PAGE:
One Hundred Years of Solitude - Chapter 4

   The house became full of loves Aureliano expressed it in poetry that had no beginning or end. He would write it on the harsh pieces of parchment that Melquíades gave him, on the bathroom walls, on the skin of his arms, and in all of it Remedios would appear transfigured: Remedios in the soporific air of two in the afternoon, Remedios in the soft breath of the roses, Remedios in the water-clock secrets of the moths, Remedios in the steaming morning bread, Remedios everywhere and Remedios forever. Rebeca waited for her love at four in the afternoon, embroidering by the window. She knew that the mailman’s mule arrived only every two weeks, but she always waited for him, convinced that he was going to arrive on some other day by mistake. It happened quite the opposite: once the mule did not come on the usual day. Mad with desperation, Rebeca got up in the middle of the night and ate handfuls of earth in the garden with a suicidal drive, weeping with pain and fury, chewing tender earthworms and chipping her teeth on snail shells. She vomited until dawn. She fell into a state of feverish prostration, lost consciousness, and her heart went into a shameless delirium. ?rsula, scandalized, forced the lock on her trunk and found at the bottom, tied together with pink ribbons, the sixteen perfumed letters and the skeletons of leaves and petals preserved in old books and the dried butterflies that turned to powder at the touch.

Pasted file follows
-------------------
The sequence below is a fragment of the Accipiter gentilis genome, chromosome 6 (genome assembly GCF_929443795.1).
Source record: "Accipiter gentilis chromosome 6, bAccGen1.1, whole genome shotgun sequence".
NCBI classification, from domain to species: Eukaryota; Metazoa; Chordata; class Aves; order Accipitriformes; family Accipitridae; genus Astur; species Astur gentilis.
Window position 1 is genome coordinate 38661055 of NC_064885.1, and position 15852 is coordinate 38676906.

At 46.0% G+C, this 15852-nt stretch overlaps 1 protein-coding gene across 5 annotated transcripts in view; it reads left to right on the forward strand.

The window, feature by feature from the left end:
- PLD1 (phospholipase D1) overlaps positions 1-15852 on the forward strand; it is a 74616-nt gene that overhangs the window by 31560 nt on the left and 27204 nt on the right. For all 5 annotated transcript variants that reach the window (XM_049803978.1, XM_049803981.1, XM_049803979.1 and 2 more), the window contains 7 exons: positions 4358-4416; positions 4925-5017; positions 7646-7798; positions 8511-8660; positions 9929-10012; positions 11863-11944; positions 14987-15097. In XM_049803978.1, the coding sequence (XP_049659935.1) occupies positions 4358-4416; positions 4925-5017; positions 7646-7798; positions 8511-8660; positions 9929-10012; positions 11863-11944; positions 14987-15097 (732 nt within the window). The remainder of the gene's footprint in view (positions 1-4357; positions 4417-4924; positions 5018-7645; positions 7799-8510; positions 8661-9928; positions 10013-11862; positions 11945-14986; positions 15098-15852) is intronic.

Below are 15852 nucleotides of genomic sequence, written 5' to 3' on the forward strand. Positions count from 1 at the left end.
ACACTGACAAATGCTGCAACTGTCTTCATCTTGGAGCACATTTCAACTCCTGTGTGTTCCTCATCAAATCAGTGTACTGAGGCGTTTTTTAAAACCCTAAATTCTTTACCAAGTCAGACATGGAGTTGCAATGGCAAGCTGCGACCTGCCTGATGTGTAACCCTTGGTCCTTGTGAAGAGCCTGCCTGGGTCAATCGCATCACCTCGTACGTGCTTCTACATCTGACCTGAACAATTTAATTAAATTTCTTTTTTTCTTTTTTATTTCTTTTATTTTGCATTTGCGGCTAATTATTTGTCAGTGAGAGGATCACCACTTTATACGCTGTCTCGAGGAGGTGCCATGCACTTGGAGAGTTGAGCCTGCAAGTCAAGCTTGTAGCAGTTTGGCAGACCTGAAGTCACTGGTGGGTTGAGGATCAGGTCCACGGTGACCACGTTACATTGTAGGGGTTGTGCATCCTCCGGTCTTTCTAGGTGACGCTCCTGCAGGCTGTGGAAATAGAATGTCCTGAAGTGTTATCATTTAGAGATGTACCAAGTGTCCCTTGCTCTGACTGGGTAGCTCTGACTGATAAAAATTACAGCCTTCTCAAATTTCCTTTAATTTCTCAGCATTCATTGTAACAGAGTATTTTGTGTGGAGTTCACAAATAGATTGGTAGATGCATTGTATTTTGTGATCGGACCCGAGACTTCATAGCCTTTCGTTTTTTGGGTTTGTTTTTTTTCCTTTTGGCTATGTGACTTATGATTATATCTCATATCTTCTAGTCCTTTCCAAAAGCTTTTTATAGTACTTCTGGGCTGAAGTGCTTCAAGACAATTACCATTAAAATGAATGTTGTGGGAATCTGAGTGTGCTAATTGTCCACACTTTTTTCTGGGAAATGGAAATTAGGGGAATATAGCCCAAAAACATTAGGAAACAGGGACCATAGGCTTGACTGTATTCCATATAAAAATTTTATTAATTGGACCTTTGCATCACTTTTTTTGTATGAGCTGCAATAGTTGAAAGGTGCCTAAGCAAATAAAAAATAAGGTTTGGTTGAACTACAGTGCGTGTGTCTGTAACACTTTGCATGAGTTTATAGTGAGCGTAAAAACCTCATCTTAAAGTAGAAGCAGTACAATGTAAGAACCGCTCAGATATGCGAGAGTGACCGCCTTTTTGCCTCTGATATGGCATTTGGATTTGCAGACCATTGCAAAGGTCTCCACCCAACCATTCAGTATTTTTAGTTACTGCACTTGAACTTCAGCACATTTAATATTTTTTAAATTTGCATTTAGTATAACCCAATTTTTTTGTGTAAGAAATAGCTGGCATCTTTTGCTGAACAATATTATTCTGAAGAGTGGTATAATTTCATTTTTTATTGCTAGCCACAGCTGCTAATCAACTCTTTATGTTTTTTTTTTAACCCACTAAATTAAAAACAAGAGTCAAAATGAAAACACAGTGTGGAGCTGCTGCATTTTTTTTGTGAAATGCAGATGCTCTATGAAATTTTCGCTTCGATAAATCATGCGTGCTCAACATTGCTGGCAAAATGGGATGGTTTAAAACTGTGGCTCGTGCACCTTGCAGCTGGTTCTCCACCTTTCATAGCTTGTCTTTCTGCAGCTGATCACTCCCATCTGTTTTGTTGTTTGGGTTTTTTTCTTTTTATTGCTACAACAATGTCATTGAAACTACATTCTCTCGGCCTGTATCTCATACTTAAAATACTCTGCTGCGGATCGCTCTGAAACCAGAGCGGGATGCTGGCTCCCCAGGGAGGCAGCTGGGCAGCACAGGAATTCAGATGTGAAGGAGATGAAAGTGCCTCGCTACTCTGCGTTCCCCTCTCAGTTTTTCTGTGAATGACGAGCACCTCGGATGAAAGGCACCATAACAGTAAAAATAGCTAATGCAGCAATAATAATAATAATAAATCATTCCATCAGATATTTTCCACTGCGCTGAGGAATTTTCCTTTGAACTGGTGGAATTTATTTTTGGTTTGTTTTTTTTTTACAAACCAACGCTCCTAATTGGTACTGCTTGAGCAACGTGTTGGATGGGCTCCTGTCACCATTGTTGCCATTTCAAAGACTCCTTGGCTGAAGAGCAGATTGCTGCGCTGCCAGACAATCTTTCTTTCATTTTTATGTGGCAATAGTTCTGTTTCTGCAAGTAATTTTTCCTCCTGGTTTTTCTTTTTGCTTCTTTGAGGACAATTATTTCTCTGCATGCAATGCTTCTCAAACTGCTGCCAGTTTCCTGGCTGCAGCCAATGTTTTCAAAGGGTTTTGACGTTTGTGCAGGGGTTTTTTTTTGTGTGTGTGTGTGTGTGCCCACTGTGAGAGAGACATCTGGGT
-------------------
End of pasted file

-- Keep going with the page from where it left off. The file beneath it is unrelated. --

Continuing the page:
Aureliano was the only one capable of understanding such desolation. That afternoon, while ?rsula was trying to rescue Rebeca from the slough of delirium, he went with Magnífico Visbal and Gerineldo Márquez to Catarino’s store. The establishment had been expanded with a gallery of wooden rooms where single women who smelled of dead flowers lived. A group made up of an accordion and drums played the songs of Francisco the Man, who had not been seen in Macondo for several years. The three friends drank fermented cane juice. Magnífico and Gerineldo, contemporaries of Aureliano but more skilled in the ways of the world, drank methodically with the women seated on their laps. One of the women, withered and with goldwork on her teeth, gave Aureliano a caress that made him shudder. He rejected her. He had discovered that the more he drank the more he thought about Remedios, but he could bear the torture of his recollections better. He did not know exactly when he began to float. He saw his friends and the women sailing in a radiant glow, without weight or mass, saying words that did not come out of their mouths and making mysterious signals that did not correspond to their expressions. Catarino put a hand on his shoulder and said to him: “It’s going on eleven.?Aureliano turned his head, saw the enormous disfigured face with a felt flower behind the ear, and then he lost his memory, as during the times of forgetfulness, and he recovered it on a strange dawn and in a room that was completely foreign, where Pilar Ternera stood in her slip, barefoot, her hair down, holding a lamp over him, startled with disbelief.